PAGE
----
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house rules change late in life

post #1 of 5
Thread Starter 
Hi Amy, thanks for being here!

This may be a little long (sorry!), but I'm wondering if it's feasible to change my seniors' behavior this late in life.

My 3 cats are 14, 9 and 9. I've just gotten married, and because my hubby is allergic to my cats (he has one that's 7 and doesn't bother him) we're going to have to keep them out of the bedroom, though until now they've always slept with me.

We've followed the cat introduction tips successfully so far - my kitties have been in a separate bedroom for a while now and when I let them out (supervised) they seem to get along OK with his cat. (Also, the Feliway plug-in I used seemed to help stop the fighting amongst my cats, too - yea!)

Here's the problem(s):

1)My apartment was decorated in a minimalist fashion because of the cats & the fact I worked long hours & wasn't around to supervise. They pretty much had the run of the place for years, climbing on everything and scratching my old beat-up couch to their hearts' content - they really seemed to enjoy knocking fragile objects off mantels. My hubby, however, has LOTS of things on shelves, in cabinets, etc., has nice furniture, and doesn't want the cats climbing on anything (his cat is well-behaved, but is allowed outside - my cats aren't going to be let out). Is it possible to train my little senior masters of destruction to stay off the shelves and counters and not to scratch the furniture (they're wearing softpaws now) this late in life? I love them dearly & don't want to do anything mean, but I need to be able to let them out in the house without them being so destructive.

2)My oldest girl tends to pee on things when she gets upset, so that's one more reason to be careful!

3)Once they're loose in the house but not allowed in the bedroom, how can I calm them so they don't cry at the bedroom door (poor babies!)?

Any advice is greatly appreciated - thanks!
post #2 of 5
Probably the best thing you can do to keep cats off of forbidden furniture/surfaces is to give them a better opportunity. This may also go a long way toward soothing upset kitty feelings at not being allowed in the bedroom

I'd invest in a large, interesting cat tree with lots of nooks and crannies, and that is TALLER than the highest forbidden surface. Cats tend to gravitate toward the most elevated perch. If that's the mantel with breakables, look out! but if the cat tree is higher, most cats will choose that over the mantel.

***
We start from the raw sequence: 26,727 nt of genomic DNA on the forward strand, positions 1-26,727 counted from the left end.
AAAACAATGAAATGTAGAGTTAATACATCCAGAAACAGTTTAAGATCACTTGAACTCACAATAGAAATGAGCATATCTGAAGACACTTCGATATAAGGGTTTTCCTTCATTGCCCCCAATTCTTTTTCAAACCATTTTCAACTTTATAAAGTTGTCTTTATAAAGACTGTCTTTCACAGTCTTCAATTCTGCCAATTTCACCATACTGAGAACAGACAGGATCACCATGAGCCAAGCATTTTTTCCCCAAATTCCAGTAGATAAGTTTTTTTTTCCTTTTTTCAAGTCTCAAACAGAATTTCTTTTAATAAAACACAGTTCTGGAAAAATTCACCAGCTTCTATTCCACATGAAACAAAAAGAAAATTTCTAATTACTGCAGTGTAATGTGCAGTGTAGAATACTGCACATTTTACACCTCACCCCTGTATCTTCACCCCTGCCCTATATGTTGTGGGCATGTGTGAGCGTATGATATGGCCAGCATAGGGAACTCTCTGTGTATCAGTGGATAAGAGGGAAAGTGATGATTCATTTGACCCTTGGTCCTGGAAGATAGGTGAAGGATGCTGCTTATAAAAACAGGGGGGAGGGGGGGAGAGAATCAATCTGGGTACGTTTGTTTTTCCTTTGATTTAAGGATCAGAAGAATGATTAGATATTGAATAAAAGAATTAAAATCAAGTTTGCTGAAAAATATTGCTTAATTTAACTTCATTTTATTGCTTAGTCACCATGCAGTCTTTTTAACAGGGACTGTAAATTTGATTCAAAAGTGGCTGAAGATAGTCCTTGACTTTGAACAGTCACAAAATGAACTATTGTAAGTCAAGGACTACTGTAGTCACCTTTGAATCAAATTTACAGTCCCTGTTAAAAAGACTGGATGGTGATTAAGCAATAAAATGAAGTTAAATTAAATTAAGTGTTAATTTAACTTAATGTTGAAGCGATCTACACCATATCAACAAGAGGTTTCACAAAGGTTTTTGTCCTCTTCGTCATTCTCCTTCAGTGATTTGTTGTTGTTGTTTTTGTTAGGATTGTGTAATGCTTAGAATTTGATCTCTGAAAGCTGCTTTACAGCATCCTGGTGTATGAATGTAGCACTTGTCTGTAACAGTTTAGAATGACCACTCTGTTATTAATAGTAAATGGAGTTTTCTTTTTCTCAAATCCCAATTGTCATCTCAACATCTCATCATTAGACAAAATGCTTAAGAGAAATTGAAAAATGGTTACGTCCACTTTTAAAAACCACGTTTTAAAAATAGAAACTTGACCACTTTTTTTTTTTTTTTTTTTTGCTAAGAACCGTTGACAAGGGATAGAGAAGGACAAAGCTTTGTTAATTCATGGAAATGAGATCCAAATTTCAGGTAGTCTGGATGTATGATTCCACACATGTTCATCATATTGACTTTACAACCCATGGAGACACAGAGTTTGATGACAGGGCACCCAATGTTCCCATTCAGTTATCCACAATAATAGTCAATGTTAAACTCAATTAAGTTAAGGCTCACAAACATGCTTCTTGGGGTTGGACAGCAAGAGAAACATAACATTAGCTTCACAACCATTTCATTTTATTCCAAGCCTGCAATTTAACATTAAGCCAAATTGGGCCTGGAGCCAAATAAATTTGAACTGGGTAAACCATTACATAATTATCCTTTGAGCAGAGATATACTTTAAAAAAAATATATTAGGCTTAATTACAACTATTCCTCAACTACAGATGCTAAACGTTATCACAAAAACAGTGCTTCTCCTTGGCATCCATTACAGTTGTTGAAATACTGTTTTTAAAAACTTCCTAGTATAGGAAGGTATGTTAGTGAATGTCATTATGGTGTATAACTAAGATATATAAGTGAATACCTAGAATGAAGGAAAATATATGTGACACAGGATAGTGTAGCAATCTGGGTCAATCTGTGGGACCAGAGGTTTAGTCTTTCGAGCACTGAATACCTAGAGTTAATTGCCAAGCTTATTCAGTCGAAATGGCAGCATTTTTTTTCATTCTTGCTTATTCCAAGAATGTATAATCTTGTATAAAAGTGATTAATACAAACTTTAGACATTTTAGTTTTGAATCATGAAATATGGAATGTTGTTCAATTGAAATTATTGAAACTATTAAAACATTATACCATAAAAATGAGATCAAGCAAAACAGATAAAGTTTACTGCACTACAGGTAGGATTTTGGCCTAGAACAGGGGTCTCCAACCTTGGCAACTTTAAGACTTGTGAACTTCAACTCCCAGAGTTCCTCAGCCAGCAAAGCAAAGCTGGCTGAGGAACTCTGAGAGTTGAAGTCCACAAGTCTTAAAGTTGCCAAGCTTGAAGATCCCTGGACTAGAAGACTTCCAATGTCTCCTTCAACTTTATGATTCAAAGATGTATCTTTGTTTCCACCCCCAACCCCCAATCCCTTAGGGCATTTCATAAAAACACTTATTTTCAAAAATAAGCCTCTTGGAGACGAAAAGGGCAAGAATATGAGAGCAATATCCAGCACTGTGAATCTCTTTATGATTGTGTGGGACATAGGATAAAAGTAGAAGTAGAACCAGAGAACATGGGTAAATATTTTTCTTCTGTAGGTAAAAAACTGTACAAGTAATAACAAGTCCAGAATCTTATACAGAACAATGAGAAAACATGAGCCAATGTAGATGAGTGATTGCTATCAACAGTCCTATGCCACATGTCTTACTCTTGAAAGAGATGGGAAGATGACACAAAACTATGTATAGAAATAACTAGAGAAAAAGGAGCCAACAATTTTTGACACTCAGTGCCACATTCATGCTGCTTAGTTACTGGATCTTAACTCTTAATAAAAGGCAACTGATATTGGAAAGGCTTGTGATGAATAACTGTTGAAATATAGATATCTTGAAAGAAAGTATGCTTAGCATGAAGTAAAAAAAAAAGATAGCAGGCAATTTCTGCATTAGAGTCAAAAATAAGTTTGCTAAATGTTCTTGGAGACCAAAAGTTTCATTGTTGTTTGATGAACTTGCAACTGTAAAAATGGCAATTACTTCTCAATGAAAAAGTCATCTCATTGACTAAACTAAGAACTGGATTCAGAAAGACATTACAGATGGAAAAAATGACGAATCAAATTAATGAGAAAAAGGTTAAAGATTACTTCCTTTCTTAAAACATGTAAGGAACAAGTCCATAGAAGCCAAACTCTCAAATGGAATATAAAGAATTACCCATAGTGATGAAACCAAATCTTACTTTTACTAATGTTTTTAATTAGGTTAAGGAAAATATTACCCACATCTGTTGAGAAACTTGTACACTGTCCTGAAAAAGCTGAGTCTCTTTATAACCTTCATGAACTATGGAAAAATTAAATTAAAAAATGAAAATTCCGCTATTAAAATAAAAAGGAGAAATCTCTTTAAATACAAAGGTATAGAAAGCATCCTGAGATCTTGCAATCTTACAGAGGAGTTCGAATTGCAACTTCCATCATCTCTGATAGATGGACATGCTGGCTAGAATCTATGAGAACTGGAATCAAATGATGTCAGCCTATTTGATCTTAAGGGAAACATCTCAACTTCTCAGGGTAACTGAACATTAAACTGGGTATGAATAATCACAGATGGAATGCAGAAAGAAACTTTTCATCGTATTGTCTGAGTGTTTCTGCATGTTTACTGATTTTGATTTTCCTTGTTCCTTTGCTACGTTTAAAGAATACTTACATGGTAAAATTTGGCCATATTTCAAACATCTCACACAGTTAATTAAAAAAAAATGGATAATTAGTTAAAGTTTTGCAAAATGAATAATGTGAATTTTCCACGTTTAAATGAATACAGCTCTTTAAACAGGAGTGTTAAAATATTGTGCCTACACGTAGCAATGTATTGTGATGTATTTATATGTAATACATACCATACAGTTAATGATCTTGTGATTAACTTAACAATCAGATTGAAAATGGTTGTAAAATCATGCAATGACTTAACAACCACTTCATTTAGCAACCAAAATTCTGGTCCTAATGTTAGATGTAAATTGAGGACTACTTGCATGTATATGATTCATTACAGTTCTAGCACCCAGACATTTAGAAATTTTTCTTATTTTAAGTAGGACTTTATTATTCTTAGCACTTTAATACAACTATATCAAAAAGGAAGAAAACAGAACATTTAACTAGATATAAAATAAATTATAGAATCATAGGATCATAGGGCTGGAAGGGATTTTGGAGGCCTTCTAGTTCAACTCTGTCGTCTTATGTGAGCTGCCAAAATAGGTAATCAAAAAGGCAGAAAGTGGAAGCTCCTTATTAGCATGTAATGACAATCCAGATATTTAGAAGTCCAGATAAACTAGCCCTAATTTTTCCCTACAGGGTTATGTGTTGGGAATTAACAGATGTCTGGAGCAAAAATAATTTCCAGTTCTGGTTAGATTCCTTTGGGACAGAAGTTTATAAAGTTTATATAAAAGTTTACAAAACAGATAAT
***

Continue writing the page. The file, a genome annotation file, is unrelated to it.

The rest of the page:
In the meantime, you can help keep breakables safe in a couple of ways. Sticky Paws (double sided tape product) can help deter the cats from jumping onto forbidden surfaces. If you don't want to stick it directly on wooden surfaces, apply it to place mats and situate them appropriately.

Also, antique stores and home products stores (particularly in CA) have a tacky substance, sort of a stick-um, that you can apply to breakables to keep them from being jostled and broken when they fall. This is used in earth quake territory, and is quite helpful for dealing with cats playing "gravity experiments" where they wanna knock stuff off and watch it fall.

Finally -- yes, it is possible to teach the oldsters a new routine. But it will take time and lots of patience. I'd suggest making the "segregated" room in the house (the one they've already been in during the introductions) into a kitty paradise. Whenever possible, you spend time in there with them, reading or playing with them, whatever, so they learn that's the place for cuddles and naps with you. I know all of you will miss the bedtime with the cats--but it can be done. I applaud the fact you've already made the intros work well, and are dealing with any scratch problems appropriately.

About the crying at the bedroom door--the only way to "extinguish" this behavior is to absolutely ignore it. That's tough kitty love--but talking to them, or giving in and going to pet them, will only prolong the agony. *s*

Also--I don't know your husband's situation, but there are some new and very effective allergy medications that help some folks with cat allergies. That might be worth looking into.


post #3 of 5
Thread Starter 
Thanks so much for the great advice, Amy!
My sweetie knows the saying; love me, love my cats ...I'm so glad he chose to keep all of us - he is truly a sweetie.

Sounds like we're going shopping soon. I've never heard of the sticky stuff for breakables-great idea (gravity experiments - too funny - that's it exactly)! We also did some surfing looking for cat trees & found a website (iroquoisinnovations.com) that has carpeted steps on a pole that goes beside a doorway and leads up to a kitty loft over the doorway - now that's high!

We're putting up a spare computer in the kitty room, too, so I can be with them while I'm surfing the cat site.

Thanks again, Amy - I'm looking forward to getting your book. Our senior kitties are so sweet and loving, and really enrich our lives; it's great to see them get some press time!
post #4 of 5
Sounds like you've got things well in hand--or, in "paw."

Senior kitties are indeed special. I'm delighted to help showcase them. This Saturday, I'm giving a lecture/book signing at the SPCA of N. Texas with adoptions possible. Hoping we'll match up some lovely older pets with people looking for golden-ager purrs. *s*

BTW, I'm happy to send an autographed book plate (signed to you, to your veterinarian, to a special kitty or dog, in memory of a pet) to up to fifty (50) folks that plan on buying the aging cat or aging dog book. I'd need your snail mail address though...

Perhaps that could be emailed to me c/o the TabbyTudes address? I'll see if I can find out.

post #5 of 5
Thread Starter 
Thanks, Amy! That would be fabulous! Just let me know & I'll send the address wherever I need to.

Best wishes for your SPCA signing/adoptions.
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